Raspberry Pi Hardware Encoding Speed Test

The GPU hardware encoder in the Raspberry Pi can greatly speed up encoding for H.264 videos. It is perfect to use for transcoding live streams as well. It can be accessed in FFmpeg with the h264_omx encoder. But is it fast enough for live stream a 1080p webcam?

You might have already seen a lot of people using the built-in raspberry pi cameras to stream crisp 1080p video, so why is this even a question? Well the catch there is the Pi Camera itself supports native H.264 encoding. Some webcams do as well, and they are honestly the best choice to use rather than constantly battering the GPU encoder if you don’t need to.

However, you may just happen to have an old cheap webcam that only does MJPEG streams. Those streams are generally too large to pump over the Raspberry Pi’s wifi at full fps. Would using the hardware encoder help you?

The Results First

This is why you’re here, let’s cut to the chase and do a comparison of the two latest Raspberry Pi’s available, the Pi 4 B, and Pi 3 B+ (we’ll throw in the little Pi Zero Wireless for fun too.) We’ll talk about the two videos used later, but suffice to say, Trackday is easier to encode and closer to what an average Webcam would produce. Artist is more of a torture test.

Boom! The Raspberry Pi 4 B is right in the butter zone. Most webcams that are 30fps would be handled just fine with the Pi 4 (depending on the quality of sensor and what you’re filming). The Pi 3 B+ isn’t terrible, but wouldn’t be able to encode a realtime stream smoothly.

The little Pi Zero? Well, it did its best and we’re proud of it!

Test Media


The first video I used was a video captured from a car on a racetrack. It is 1920×1080 at 30fps captured from a dash cam.

10 second preview of 2 minute video – Jaguar F-Type R at Harris Hills Raceway

The original bitrate was a 10.5MB/s and was cut down to 5MB/s with all our encodes.

The command used is:

ffmpeg -i trackday.mp4 -c:v h264_omx -b:v 5M -an -sn -dn track_omx.mp4


The second file, artwork in progress by Clara Griffith, is also 1920×1080 at 30fps. However it is using BT.709 color space and started out at 35MB/s!

Artwork of Clara Griffith –

If you see a webcam that advertises as “HDR” it is most likely using the BT.709 color space as well, and may give your Pi a headache.

This one was also compressed down to only 5MB/s. Why 5MB/s you ask? Well as it turns out, using the standard 2.4GHz wifi band, the Pi 3 and Pi 4 can each sustain about 6.5MB/s download speed over my wireless. That means I know these videos could be played smoothly over wifi. The Pi Zero W on the other hand could only sustain around 3MB/s wifi transfer speed.

All three systems were set up to use 256MB of GPU ram.

Video Quality

This actually took me by surprise to be honest. The quality of the encode is quite good when comparing to what a software encoder could do. I didn’t pull any punches either, the x264 encoder was set to dual pass and using veryslow preset with the film tune set. x264 commands:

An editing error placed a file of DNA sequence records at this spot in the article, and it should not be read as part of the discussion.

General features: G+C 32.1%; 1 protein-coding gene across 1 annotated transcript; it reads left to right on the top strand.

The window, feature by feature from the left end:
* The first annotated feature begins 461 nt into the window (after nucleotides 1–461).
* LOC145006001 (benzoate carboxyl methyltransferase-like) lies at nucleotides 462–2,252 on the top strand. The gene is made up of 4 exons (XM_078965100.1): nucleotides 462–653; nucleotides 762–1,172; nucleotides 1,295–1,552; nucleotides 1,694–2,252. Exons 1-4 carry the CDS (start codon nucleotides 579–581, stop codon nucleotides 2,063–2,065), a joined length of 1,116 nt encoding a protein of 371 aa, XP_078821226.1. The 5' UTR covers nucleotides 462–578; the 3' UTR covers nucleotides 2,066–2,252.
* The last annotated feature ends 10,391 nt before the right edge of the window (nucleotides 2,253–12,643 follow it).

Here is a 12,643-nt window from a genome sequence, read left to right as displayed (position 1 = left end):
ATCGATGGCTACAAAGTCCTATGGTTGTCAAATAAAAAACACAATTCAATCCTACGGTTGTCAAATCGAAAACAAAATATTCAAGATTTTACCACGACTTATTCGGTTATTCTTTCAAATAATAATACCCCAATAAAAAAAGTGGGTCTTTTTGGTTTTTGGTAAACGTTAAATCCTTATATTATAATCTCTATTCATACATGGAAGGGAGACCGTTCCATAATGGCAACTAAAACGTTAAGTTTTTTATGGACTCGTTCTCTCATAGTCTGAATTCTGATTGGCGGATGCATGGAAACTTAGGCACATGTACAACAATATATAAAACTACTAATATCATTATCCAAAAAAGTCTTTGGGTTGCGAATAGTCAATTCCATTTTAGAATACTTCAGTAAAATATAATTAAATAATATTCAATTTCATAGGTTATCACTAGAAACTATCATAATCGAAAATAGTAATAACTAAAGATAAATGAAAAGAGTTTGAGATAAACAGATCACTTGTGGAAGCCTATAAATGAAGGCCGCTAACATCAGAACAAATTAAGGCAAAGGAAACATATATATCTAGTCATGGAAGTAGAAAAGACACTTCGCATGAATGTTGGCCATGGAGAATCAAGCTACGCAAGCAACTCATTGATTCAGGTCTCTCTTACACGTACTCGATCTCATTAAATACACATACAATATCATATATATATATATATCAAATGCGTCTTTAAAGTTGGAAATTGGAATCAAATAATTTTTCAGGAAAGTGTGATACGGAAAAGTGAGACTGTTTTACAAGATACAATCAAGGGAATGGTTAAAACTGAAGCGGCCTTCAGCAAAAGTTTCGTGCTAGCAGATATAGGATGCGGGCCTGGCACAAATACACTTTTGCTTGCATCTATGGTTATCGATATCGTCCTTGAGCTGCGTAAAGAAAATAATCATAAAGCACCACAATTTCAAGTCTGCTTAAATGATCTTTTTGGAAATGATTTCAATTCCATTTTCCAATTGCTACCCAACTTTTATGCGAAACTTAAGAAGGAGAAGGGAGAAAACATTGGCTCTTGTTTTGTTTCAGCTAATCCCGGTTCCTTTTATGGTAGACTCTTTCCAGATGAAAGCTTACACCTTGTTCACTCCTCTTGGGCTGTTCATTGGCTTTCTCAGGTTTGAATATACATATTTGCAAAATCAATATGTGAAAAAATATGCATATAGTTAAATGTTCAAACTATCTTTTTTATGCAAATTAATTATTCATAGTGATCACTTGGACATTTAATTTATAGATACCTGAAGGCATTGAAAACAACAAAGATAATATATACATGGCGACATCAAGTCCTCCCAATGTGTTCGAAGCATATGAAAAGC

ffmpeg -i "artist.mkv" -map 0:0 -c:v libx264 -pix_fmt yuv420p -tune:v film -color_primaries bt709 -color_trc bt709 -colorspace bt709  -pass 1 -passlogfile "pass_log_file_f9e11f23efaa23591fa8" -b:v 5000k -preset:v veryslow  -an -sn -dn -f mp4 /dev/null

ffmpeg -i "artist.mkv" -map 0:0 -c:v libx264 -pix_fmt yuv420p -tune:v film -color_primaries bt709 -color_trc bt709 -colorspace bt709  -pass 2 -passlogfile "pass_log_file_f9e11f23efaa23591fa8" -b:v 5000k -preset:v veryslow -map_metadata -1 -map_chapters 0  "artist-x264-5M-veryslow-film.mkv"

Of the two videos, Trackday is more realistic to what a webcam would experience and both encoders are near equal. So why was the Artist video so much better quality after encode, even though it started out with a lot higher bitrate? My informed guess on that is how crisp the original was, as well as the content is slow moving enough, the H.264 was able to reuse larger parts of the video for subsequent frames.

That means the software encoder x264 wins by virtue of being able to effectively use B-frames. Whereas the OMX hardware encoder doesn’t have support for B-frames. Therefor the Pi is on even ground when B-frames aren’t effective, but lags behind when they come into play.

A Note on Pi Camera Native H.264

I have found very little information about what Pi Cameras actually support H.264 natively. I only have “knock off” Raspberry Pi cameras that use the ribbon cable. They all support H.264 streams, which you can check with:

v4l2-ctl -d /dev/video0 --list-formats-ext

# ...
# [4]: 'H264' (H.264, compressed)
#                Size: Stepwise 32x32 - 2592x1944 with step 2/2
# [5]: 'MJPG' (Motion-JPEG, compressed)
#                Size: Stepwise 32x32 - 2592x1944 with step 2/2


ffmpeg -hide_banner -f video4linux2 -list_formats all -i /dev/video0

# [video4linux2,v4l2 @ 0x22c9d70] Raw       :     yuv420p :     Planar YUV 4:2:0 : {32-2592, 2}x{32-1944, 2}
# [video4linux2,v4l2 @ 0x22c9d70] Compressed:       mjpeg :            JFIF JPEG : {32-2592, 2}x{32-1944, 2}
# [video4linux2,v4l2 @ 0x22c9d70] Compressed:        h264 :                H.264 : {32-2592, 2}x{32-1944, 2}

I was kinda worried they were using some hackery to “pretend” to actually have native H.264 but instead using the GPU. However if the Pi Zero has anything to show, it has a really hard time encoding 1080p videos with the GPU encoder, so I do believe they have native support.

Wrap Up

If you already have:

A camera and a Raspberry Pi: you can get started streaming right away.

A 1080p webcam and want to stream from it: consider grabbing a Raspberry Pi 4.

The Raspberry Pi: first always try to grab a camera with built in H.264 support, otherwise, the Pi 4 should support most webcams using hardware accelerated encoding.